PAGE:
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Under the Family Law Act, a legal or de facto spouse may claim spousal maintenance after separation. Spousal maintenance is payable if there is a substantial difference in the incomes of the spouses at the date of separation. If a spouse is entitled to spousal maintenance, the spouse with the higher income must provide him or her with financial support. This may be paid periodically or as a lump sum, depending on the circumstances.
Am I entitled to spousal maintenance?
Under Section 72 of the Family Law Act, a spouse has the right to maintenance to the extent that the other spouse is able to maintain them, if they are unable to support themselves adequately because of:
a) Having the care of a child of the marriage;
b) Age or physical or mental incapacity; or
c) For any other adequate reason.
How do I apply for spousal maintenance?
It is always best to try to come to an agreement with your spouse before commencing legal proceedings. If you cannot reach an agreement, you can file an application in the Federal Circuit and Family Court of Australia seeking spousal maintenance orders. You will need to set out your income and expenses in a Financial Statement when you make the application and your spouse will need to do the same when they file a response.
If the court considers that you are in urgent need of financial assistance it may order an immediate payment be made pending the final determination of your application (Section 77).
How does the court determine how much I get?
The court will look at the financial needs of the applicant and the financial capacity of the respondent and make a discretionary judgment as to how much should be paid. There is no prescribed formula for determining the amount of spousal maintenance to be paid. The court will consider the reasonable day to day expenses of the applicant and also those of the respondent in assessing whether spousal maintenance should be paid and how much.
If you are claiming spousal maintenance because you are the primary carer for children who are still below school age, the court will not require you to seek employment while they still require full-time care. However, once the children reach school age you are likely to be required to take steps to secure employment, provided you do not have other circumstances that make that unreasonable.
When a person applies for spousal maintenance, the court can make any order it considers proper for the provision of maintenance (Section 74).
What will the court consider?
In assessing your claim for spousal maintenance, the court will consider the following:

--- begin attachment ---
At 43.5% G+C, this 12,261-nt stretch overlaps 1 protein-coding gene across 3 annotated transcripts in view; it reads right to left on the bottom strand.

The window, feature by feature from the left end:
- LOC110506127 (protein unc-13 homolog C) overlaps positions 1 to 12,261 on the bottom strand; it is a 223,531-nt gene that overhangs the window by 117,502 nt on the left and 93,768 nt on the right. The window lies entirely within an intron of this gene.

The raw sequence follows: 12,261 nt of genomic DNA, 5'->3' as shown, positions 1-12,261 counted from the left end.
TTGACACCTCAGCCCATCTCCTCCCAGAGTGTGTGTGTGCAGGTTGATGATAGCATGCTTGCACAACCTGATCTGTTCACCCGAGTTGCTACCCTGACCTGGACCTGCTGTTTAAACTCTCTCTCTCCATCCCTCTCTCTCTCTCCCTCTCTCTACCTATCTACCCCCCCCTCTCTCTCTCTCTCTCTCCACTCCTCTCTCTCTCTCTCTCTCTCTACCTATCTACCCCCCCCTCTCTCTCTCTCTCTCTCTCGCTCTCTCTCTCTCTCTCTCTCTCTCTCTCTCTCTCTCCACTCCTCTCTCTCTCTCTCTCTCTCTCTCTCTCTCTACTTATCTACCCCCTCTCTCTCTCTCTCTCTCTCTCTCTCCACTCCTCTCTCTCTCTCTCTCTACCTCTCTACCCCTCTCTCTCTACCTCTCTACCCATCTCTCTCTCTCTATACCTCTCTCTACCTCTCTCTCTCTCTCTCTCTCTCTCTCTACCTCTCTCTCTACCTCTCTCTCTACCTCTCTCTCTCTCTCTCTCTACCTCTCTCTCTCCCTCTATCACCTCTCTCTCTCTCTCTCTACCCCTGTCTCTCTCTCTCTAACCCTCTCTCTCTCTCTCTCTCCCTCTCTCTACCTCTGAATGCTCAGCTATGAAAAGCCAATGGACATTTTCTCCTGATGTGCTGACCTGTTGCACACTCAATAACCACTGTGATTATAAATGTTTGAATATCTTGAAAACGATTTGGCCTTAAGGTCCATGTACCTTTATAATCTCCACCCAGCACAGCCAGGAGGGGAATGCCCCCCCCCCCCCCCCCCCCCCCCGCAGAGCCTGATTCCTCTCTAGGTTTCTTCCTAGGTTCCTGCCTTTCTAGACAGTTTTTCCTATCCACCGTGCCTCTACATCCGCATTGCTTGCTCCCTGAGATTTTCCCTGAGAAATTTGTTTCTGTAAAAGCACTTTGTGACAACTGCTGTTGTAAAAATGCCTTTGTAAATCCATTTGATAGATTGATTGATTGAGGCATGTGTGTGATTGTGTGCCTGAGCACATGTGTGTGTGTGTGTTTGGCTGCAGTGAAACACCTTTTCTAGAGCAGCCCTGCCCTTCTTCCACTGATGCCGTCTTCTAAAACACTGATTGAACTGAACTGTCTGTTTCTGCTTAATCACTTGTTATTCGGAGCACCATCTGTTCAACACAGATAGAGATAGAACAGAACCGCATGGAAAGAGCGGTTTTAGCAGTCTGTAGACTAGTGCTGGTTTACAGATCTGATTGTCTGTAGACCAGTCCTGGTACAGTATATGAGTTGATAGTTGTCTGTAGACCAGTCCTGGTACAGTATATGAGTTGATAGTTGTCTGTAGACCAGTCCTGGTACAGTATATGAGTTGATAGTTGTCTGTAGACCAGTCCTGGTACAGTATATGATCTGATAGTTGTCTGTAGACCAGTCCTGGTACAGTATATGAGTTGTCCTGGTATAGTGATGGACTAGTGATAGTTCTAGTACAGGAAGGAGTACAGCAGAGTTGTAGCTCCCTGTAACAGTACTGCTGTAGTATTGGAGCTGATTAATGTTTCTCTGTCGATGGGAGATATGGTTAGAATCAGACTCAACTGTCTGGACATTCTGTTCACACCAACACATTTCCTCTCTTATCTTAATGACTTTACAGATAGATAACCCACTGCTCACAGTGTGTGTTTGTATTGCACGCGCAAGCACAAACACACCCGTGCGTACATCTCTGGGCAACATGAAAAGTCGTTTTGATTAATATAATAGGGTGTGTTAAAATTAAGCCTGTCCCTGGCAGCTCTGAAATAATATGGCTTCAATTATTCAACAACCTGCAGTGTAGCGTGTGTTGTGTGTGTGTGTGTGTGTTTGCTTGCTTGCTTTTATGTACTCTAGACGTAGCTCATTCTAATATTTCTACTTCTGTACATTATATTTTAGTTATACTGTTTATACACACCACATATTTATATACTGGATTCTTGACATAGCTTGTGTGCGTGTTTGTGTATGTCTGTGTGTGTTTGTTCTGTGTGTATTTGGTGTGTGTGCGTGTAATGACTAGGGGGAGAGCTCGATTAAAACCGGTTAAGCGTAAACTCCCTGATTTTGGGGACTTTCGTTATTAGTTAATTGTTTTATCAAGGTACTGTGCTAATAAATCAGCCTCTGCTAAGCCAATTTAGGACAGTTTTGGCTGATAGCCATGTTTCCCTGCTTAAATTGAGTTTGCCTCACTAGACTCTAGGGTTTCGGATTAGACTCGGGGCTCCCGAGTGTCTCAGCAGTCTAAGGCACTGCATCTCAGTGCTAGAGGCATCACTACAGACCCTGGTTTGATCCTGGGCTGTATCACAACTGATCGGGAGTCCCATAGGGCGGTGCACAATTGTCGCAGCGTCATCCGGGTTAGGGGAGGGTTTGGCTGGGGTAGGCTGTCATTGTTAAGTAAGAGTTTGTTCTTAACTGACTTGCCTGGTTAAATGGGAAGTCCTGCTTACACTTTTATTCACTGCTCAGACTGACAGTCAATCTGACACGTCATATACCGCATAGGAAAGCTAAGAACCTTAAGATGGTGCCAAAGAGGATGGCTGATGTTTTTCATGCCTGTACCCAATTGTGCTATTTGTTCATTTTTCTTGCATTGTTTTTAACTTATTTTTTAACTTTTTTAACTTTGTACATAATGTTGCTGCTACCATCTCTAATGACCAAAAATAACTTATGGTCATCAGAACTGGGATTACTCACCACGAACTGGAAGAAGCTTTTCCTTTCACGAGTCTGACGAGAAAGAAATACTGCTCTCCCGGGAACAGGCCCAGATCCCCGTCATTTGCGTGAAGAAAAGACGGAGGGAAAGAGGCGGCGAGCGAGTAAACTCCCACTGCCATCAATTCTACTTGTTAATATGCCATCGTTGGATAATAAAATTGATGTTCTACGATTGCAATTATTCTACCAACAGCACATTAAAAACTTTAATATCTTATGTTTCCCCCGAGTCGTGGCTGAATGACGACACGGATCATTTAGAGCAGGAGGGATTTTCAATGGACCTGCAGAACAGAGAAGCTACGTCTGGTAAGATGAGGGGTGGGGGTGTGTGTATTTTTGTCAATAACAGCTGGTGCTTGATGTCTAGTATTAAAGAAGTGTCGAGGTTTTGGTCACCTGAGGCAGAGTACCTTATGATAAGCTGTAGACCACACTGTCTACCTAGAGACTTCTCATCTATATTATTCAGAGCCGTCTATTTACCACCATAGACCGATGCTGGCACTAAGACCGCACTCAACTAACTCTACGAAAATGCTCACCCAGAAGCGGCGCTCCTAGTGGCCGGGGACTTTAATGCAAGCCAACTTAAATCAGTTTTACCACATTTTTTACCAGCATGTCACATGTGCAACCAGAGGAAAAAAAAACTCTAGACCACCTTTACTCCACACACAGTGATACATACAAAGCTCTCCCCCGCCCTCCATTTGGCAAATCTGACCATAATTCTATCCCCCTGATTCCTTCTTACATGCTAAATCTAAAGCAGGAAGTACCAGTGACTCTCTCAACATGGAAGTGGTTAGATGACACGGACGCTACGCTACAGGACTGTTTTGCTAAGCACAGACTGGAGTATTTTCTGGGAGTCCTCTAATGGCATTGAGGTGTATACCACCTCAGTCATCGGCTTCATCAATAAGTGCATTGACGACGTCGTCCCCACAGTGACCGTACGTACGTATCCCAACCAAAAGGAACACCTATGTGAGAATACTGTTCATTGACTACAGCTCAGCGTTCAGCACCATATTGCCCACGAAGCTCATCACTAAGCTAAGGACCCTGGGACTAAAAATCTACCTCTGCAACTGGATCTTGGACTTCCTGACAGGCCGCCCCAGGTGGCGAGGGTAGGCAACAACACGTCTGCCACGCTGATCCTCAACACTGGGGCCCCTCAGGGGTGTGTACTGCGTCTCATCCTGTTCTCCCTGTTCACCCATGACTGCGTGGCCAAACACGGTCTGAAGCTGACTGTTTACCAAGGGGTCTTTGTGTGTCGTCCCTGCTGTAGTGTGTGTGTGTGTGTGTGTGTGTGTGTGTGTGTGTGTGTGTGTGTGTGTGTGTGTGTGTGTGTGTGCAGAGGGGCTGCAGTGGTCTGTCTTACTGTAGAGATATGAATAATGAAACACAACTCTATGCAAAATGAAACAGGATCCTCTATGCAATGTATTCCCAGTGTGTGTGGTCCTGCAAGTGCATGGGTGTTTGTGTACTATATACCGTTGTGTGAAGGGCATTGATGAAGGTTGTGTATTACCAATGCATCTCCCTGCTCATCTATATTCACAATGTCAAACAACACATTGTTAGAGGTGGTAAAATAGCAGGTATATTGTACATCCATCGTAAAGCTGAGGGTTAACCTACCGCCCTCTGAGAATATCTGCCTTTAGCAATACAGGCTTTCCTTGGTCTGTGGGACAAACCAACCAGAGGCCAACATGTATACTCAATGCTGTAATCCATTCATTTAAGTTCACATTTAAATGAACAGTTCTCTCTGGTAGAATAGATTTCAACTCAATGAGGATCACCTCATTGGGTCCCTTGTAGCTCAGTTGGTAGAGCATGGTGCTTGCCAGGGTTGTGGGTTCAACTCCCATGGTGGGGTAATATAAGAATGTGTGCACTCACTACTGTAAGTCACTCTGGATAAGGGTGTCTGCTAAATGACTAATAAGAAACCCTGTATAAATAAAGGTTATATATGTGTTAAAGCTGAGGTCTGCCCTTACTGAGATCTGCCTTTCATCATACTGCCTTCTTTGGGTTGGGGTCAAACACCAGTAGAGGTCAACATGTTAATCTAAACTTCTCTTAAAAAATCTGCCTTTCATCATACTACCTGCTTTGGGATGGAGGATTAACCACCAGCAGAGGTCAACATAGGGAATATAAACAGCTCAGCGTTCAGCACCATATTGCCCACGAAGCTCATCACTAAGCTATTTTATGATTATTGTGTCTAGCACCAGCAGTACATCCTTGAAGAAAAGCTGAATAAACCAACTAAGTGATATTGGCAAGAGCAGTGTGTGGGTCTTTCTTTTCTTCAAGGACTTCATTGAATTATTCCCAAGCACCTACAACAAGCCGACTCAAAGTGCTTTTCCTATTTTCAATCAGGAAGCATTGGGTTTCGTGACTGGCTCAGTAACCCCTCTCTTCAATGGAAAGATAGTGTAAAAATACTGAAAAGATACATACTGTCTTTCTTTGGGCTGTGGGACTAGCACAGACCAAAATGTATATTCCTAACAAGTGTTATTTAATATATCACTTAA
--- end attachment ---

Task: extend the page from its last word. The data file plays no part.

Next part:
• The age and health of both parties;
• The income, property and financial resources of both parties and their capacity for employment;
• Whether either party has the care of a child;
• Whether either party is responsible for supporting any other person;
• Whether either party is eligible for any social security or superannuation benefit;
• What is a reasonable standard of living;
• How much the applicant party has contributed to the other party’s financial resources;
• The length of the relationship and wo what extent is has affected the earning capacity of the applicant;
• Any present or future liability of either party for child support payments;
• Any financial agreements between the parties;
• Any other circumstances the court considers should be taken into account (Section 76, Family Law Act).
How long do I have to file an application?
If you were married, you have 12 months from the date of your divorce to apply for spousal maintenance. If you were in a de facto relationship, you have two years from the date of final separation to make the application.
If you do not file an application within these time limits, you can ask the court for special permission to file an application out of time. However, this may not be granted unless you have a good reason for failing to file your application within the limitation period.
It is common for the issue of spousal maintenance to be considered as part of a property settlement and in addition to a child support assessment. Spousal maintenance is usually only payable for a limited period following a separation, until the applicant party is back in a situation where they can again support themselves financially. However, in some circumstances, spousal maintenance may be ordered to be paid on a permanent basis.
If you require legal advice or representation please contact Go To Court Lawyers.